We have some incredible — at the FDA, we have some incredible drugs under research.  So Right to Try, which amazingly was something that everyone said could not be passed —  Right to Try passed, and we’ll be signing it probably sometime next week.  And this gives people hope.

We can go, they’ll sign a waiver, and they’ll be able to use what they need.  And in many cases, they’ll be helped.  But they won’t have to fly to Africa.  They won’t have to fly to South America.  They won’t have to fly to Europe or wherever just seeking help.  Rich people, poor people, they’re seeking help.  They had no access.  Now they have the right to try.  The right of hope.

And I know many of the folks standing with me agreed with me and approved it.  It’s such a wonderful bill.  And it’s so incredible that is was not possible to get it passed, but we got it passed.  And we had some tremendous help from some tremendously talented senators and Congress people.

So I want to thank all the people up here today.  What we’re doing today, with respect to Dodd-Frank, is truly important legislation.  And I have to say, for a Congress that they say, you know, won’t be doing much because we have an election coming up, I think we’re doing an awful lot, when you think about it.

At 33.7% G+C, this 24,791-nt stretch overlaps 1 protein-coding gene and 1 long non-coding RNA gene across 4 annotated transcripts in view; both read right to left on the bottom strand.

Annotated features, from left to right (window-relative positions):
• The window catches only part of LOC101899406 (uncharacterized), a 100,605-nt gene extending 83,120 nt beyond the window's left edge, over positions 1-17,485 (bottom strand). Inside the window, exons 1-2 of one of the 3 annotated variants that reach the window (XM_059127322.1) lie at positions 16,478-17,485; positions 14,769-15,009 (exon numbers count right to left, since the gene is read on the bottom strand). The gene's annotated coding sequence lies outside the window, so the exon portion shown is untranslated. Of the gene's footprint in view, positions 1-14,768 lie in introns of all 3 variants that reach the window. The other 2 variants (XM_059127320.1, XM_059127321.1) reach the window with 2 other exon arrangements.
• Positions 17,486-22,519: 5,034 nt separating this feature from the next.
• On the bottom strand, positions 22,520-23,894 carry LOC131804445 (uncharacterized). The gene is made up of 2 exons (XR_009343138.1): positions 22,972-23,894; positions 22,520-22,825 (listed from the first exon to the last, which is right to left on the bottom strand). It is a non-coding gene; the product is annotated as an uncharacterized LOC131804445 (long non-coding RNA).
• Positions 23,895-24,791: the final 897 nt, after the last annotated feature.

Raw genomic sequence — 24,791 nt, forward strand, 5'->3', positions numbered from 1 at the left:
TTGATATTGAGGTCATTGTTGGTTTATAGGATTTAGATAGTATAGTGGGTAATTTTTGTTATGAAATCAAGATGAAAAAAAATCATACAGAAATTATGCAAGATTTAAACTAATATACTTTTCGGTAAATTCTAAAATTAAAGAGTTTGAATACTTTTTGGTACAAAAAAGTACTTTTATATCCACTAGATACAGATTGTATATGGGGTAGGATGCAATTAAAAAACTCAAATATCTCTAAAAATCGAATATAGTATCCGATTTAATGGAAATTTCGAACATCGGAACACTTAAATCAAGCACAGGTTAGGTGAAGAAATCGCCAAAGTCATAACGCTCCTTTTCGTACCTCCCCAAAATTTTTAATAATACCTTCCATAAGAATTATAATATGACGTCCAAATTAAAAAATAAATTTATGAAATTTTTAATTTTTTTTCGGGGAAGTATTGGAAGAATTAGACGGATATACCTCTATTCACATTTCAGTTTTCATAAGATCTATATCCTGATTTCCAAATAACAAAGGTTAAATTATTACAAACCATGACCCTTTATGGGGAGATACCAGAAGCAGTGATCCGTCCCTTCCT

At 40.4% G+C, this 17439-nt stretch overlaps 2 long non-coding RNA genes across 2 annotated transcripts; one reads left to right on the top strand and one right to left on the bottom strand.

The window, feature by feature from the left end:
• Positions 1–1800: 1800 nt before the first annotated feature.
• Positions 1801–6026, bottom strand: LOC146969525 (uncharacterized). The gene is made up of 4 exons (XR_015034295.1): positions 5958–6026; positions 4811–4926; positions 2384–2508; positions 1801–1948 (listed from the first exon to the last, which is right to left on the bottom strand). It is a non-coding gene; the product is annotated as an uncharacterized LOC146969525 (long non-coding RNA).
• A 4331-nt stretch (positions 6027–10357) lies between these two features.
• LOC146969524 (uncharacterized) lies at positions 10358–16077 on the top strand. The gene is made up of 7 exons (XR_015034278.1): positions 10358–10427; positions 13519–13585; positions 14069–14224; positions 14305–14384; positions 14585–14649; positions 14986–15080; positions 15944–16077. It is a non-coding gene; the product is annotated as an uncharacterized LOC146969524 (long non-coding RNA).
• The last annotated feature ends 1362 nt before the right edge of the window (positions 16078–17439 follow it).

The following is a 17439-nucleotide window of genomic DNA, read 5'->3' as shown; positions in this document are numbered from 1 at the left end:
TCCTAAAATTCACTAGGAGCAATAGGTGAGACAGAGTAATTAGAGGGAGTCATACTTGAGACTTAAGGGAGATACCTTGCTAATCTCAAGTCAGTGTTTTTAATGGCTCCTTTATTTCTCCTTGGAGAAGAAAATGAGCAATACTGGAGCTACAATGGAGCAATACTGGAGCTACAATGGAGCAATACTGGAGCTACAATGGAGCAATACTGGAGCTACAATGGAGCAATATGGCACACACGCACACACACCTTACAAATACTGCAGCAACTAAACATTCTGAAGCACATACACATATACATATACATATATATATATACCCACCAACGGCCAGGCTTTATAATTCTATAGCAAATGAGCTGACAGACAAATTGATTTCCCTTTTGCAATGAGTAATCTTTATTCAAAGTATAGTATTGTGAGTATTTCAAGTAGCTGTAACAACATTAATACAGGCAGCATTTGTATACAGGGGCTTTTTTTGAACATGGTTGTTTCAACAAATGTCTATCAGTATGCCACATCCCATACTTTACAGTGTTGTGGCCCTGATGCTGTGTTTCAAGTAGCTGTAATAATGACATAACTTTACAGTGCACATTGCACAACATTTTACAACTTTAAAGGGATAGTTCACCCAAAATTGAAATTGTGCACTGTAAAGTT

Although the passage of S.2155 does not repeal Dodd-Frank completely, it does curb several key powers that have hurt many smaller community and regional banks.

The same legislative session that passed the Affordable Care Act – nicknamed ‘Obamacare’ – took up Dodd-Frank, and was quickly signed into law by President Barack Obama in 2010 at the height of the financial crisis fueled by risky mortgage lending practices mandated by and expansion of the “Communities Reinvestment Act.”  Along with poorly documented and highly speculative financial products based on them – the collapse of the American real estate and investment marketplace resulted in the loss of 8 million jobs, 2.5 million home foreclosures and the shuttering of 2.5 million businesses, according to Northwestern University’s Institute for Policy Research.

Watch the entire ceremony:


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VOA News contributed to this report